Of all the surreal moments of the UK’s coronavirus lockdown, few will top the seemingly genuine video of the boss of a soft-play centre telling two visiting police officers to read the passage from the Magna Carta he had hung on a nearby wall. The cops are there to tell him he is open in breach of Covid-19 regulations, but the owner knows he has the law on his side. Take that, copper! You should have read your 1215 statutes before you came in here quoting Tier 3 regulations at me.
Perhaps he was relying on the clause stating: “No Earl or Baron in possession of a soft-play centre may be compelled to close the climbing area, ball pits or the plastic slides, or be ordered to clean it with Dettol wipes every 15 minutes.” However, this was removed from the texts after the Black Death was found to have spread largely via the bouncy castles of Plantagenet England.
No doubt this argument might have worked on medieval law enforcement. “Gadzooks man, it sayeth here that we may not shut down this soft-play centre.” “You’re right, we shall have to do him for witchcraft instead.”
OK, I made that clause up. But there is one that requires guardians to maintain “houses, parks, fish preserves, ponds [and] mills”. It does not specifically mention soft-play centres but it would certainly cover crazy-golf courses.
Apparently Clause 61 — a general defence of liberty — is the favoured defence. Another tweeter, called British Lives Matter, insists that displaying it prevents you being fined or closed for breaking lockdown regulations, presumably in the same way that carrying a rabbit’s foot brings you luck, or drinking disinfectant prevents you from catching Covid-19.
But perhaps one of the cops was a descendent of Gerard de Athée — specifically precluded from holding office under Clause 50, along with his kinsmen “Engelard de Cigogné, Peter, Guy, Andrew de Chanceaux, Guy de Cigogné” and several others. (This one’s real, look it up.)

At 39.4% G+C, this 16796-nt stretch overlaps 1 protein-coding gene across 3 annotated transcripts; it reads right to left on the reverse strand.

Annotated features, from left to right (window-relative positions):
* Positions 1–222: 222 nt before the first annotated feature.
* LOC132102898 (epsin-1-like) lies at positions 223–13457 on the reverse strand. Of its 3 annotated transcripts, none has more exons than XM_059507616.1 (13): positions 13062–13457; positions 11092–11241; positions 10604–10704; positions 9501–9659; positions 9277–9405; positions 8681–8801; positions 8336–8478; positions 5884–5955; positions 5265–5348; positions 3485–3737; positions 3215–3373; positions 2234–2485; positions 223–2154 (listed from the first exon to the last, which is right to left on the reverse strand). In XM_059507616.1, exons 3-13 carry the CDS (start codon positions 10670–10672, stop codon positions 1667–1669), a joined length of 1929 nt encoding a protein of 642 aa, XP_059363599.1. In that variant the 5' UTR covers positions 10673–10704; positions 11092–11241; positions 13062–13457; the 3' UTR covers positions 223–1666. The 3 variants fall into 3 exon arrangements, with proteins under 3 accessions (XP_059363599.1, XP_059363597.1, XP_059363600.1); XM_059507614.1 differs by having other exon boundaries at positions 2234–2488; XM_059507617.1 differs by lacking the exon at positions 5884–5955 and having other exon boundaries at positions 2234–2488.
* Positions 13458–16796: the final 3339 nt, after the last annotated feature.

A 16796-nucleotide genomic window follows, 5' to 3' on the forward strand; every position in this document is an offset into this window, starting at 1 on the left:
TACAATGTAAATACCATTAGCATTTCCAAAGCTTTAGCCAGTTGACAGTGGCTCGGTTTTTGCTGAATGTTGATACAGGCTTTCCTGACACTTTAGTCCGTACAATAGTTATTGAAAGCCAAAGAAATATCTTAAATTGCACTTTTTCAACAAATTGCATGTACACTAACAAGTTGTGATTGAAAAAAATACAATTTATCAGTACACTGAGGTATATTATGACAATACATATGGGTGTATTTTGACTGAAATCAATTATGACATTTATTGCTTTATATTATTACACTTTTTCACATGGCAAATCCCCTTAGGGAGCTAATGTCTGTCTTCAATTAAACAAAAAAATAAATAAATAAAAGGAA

The citing of Magna Carta in general life has always been a bit of a giveaway. I remember covering planning-committee meetings as a local reporter and seeing a well-spoken figure grandly explaining that a particular development fell foul of it and would have to be abandoned. The committee heard him in grave silence. Work on the site started two months later. Since then, the confident declaration of a Magna Carta defence has seemed a sure sign of a lost cause.
Four of the 63 clauses of Magna Carta are still held to have some validity in English law, and two in particular are a cornerstone of individual rights under the justice system. A close textual analysis of the remaining 59 suggests limited modern application. There are, for example, several parts of the Thames now openly flouting Clause 33’s ban on fish weirs.
Incidentally, the much-cited Clause 61 has quite a bit about the 25 barons who will enforce it. Mind you, The 25 Barons would be a good action-hero series — a bit like The A-Team but mainly looking out for illegal weirs.
Magna Carta was a vital step on the path to individual freedoms and the parliamentary democracy that passed the Covid-19 laws. But it is now, as the estimable David Allen Green puts it, “an ornament, not an instrument”. So why the continued reference to it? There are, after all, serious arguments against the restrictions but Magna Carta is not one of them.
The answer, I think, is that it is essentially used by people who do not like a particular law and think it should not apply to them but have no actual legal defence. Citing Magna Carta also plays to their puffed-up sense of being the true defenders of the nation, which at least adds irony to its deployment against a government of Brexiters. In any case, it is the self-righteous person’s legal equivalent of shouting, “Don’t want to!”
In the US, they would all carry guns, be anti-vaxxers and have “Live Free or Die” stickers on their cars. In the UK, they just stick up pictures of the Magna Carta and moan about face masks. We should be grateful for small mercies.
Follow @FTMag on Twitter to find out about our latest stories first. Listen to our podcast, Culture Call, where FT editors and special guests discuss life and art in the time of coronavirus. Subscribe on Apple, Spotify, or wherever you listen
Get alerts on Life & Arts when a new story is published